•commonly proposed options for reducing the post-prandial response:
Reduce total CHO intake, if excessive (NB minimum 175g CHO)
Re-distribute CHO across the day (eg 3 meals, 3-4 snacks)
Lower glycaemic index CHO
Physical activity post meals
Even so, in pregnancy
. . . “there is little evidence for a recommended amount and type of CHO or its
distribution . . . . The best indicators at this time are the results of selfmonitoring of BGL, food records, and weight gain”
Know your carbohydrate foods
Carbohydrates are in many foods
Include carbohydrate in each meal and snack
Aim to eat every 2 ½ to 3 hours
Aim to eat similar amounts of carbohydrate across meals
A good way to measure carbohydrates is to think of them
as exchanges that you mix and match over meals
Better choices
Grain or rye bread
Crackers containing whole grains or seeds
Pasta or noodles
Basmati or Doongara rice
Sweet potato
Pregnancy nutrition priorities
The CHO Dilemma . . .
Excessive CHO
Suboptimal CHO
Higher BGLs and assoc. risks
e.g. LGA baby
Excess GWG and associated
Unnecessary use of insulin
• High BGLs, if resulting hunger
leads to overeating
• Poor intake of associated
nutrients (vit, min, fibre etc)
• Suboptimal weight gain and
associated risks e.g. SGA
• Starvation ketosis
Used with permission.
Continue a healthy lifestyle after your pregnancy
Repeat Oral Glucose Tolerance Test (OGTT)
6 – 12 weeks after delivery
Repeat OGTT every one to two years
Greater risk of
• developing gestational diabetes again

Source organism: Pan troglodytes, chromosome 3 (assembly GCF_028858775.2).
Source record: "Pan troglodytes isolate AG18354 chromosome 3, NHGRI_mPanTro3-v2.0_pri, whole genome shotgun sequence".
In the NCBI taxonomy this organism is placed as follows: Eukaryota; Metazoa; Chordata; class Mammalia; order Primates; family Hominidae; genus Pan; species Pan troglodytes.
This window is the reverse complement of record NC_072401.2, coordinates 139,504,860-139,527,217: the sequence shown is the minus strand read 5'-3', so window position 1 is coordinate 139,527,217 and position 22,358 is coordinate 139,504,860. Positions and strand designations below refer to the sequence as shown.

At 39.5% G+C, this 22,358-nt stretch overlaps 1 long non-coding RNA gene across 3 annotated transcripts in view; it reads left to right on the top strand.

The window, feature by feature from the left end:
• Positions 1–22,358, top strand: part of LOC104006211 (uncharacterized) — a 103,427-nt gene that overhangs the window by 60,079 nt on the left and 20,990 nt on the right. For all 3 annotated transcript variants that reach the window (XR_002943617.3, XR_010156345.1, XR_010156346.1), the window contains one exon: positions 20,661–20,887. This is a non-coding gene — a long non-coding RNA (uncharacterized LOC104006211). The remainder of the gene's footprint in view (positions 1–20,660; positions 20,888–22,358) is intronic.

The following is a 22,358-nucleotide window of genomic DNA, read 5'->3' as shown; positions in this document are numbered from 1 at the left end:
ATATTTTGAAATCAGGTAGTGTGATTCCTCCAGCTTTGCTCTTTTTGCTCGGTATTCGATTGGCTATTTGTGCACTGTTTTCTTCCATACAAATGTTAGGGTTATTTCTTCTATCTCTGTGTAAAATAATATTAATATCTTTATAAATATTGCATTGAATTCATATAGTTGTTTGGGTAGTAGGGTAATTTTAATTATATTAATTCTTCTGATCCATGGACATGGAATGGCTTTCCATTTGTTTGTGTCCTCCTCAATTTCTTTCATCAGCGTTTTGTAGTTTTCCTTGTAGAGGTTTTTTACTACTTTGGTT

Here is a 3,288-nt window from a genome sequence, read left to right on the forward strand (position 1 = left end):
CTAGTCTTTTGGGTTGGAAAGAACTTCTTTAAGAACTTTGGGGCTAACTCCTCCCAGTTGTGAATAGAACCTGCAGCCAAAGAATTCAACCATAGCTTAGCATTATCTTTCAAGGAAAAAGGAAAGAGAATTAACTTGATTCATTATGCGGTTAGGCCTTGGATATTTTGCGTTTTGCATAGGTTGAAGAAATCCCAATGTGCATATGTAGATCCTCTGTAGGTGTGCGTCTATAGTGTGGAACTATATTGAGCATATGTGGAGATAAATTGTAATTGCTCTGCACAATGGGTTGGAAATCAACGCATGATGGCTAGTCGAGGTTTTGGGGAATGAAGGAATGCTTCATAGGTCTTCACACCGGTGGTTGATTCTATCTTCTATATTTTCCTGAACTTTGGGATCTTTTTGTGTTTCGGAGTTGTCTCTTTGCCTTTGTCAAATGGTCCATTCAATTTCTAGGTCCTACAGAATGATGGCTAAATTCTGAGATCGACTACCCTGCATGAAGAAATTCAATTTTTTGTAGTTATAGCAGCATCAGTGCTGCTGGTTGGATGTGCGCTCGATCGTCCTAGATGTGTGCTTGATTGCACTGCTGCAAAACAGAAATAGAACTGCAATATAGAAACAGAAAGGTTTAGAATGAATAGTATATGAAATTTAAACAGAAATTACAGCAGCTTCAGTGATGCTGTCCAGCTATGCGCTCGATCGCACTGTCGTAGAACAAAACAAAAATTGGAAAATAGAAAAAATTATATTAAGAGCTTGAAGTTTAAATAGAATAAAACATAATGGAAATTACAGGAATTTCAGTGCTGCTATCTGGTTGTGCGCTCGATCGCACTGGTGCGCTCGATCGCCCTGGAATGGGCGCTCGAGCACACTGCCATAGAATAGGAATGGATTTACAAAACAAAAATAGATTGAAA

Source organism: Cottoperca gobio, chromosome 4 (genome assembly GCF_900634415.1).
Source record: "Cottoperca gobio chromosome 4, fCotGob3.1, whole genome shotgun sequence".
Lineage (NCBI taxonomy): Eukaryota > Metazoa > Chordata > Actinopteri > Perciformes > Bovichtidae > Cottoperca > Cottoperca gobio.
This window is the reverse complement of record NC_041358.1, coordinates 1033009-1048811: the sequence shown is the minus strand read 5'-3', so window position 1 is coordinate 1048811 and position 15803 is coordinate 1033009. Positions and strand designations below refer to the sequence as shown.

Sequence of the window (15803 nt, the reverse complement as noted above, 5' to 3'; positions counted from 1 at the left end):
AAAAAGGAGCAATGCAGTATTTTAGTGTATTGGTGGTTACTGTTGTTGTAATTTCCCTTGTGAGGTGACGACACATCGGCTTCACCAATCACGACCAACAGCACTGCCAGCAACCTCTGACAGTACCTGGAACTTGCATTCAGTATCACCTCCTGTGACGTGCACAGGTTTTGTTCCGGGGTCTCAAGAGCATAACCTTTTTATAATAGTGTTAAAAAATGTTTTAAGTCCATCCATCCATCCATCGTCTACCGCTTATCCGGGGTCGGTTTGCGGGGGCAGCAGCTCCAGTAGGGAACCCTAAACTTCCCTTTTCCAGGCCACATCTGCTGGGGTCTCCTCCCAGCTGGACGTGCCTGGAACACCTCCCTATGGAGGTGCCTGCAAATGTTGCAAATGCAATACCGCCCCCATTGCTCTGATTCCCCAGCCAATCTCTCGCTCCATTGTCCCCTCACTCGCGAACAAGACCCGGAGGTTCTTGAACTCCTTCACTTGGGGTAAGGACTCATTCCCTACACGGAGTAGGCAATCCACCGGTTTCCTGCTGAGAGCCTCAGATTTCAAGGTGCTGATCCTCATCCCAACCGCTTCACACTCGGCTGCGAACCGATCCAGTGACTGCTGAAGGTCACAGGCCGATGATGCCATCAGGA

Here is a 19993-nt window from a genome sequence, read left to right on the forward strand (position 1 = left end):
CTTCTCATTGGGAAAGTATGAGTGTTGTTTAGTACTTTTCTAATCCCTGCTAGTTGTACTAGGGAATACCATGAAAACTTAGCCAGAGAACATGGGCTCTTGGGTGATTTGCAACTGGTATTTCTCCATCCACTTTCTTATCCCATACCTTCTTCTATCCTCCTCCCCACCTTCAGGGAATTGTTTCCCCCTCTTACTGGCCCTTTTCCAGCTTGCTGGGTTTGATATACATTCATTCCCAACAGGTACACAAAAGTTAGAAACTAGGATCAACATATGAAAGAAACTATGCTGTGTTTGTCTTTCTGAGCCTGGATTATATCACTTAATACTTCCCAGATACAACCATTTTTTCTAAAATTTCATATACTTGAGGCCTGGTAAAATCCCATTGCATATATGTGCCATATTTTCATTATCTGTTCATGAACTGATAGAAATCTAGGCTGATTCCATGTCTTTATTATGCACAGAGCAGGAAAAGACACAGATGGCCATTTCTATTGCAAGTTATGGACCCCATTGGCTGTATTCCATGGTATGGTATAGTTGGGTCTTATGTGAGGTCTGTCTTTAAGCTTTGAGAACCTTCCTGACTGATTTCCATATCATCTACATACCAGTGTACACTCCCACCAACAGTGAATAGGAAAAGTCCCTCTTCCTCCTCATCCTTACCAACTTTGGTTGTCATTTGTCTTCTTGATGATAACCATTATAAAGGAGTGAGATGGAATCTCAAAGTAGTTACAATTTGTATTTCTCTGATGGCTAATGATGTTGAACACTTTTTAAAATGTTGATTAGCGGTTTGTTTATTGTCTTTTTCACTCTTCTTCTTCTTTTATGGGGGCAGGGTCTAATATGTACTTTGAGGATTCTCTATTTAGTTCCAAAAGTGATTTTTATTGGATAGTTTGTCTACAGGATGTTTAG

• developing Type 2 diabetes in later life
Reduce your risk by continuing a healthy lifestyle after your
How to prevent T2DM
Diabetes Prevention Program (DPP)
Aim: to reduce the incidence of T2DM in high risk populations
1. Participation in a lifestyle program
• Individualised counselling, multiple contacts (monitoring/support)
• Goals:
- Weight reduction > 5-7%
- Total fat intake <30% total energy
- Saturated fat intake <10% total energy
- Fibre intake >15g/1000kcal
- Moderate intensity physical activity > 150mins/week
2. Use of Metformin
3. Control group
Weight management
Physical activity
How to prevent T2DM
• Lifestyle intervention was more effective than Metformin in
reducing the risk of developing T2DM
• Sub-analysis: Compared women with Hx GDM vs No GDM
• Both lifestyle and Metformin intervention reduced the incidence of
diabetes by approximately 50% compared w/ control
• Intensive lifestyle intervention was more effective in the non-GDM
group, and the GDM group were not able to sustain the lifestyle
changes over time
The combination of increased risk, less physical activity and
consistent weight gain in the GDM group highlights the
importance of follow up and intervention for these women
Australian Dietary guideline
How to prevent T2DM
Women post-GDM:
- Are less likely to BF than women without GDM (~delayed lactogenesis II)
- Are twice as likely to develop T2DM if don’t BF
- Have a 15% decrease in risk of T2DM/yr of lactation
- That have a higher intensity of BF = improved fasting BGLs and lower insulin levels
Lowest postpartum T2DM risk in women who BF > 9/12 (improved glucose homeostasis)
Exclusive BF increases postpartum weight loss, reduced long term obesity and
lower prevalence of the metabolic syndrome
BF offers a safe, feasible and low–cost
intervention to reduce the risk of
subsequent T2DM
Weight management
 Physical activity
 Breastfeeding
NEMO Resources
Nutrition Education Materials Online
• Antenatal nutrition
• Gestational Diabetes and nutrition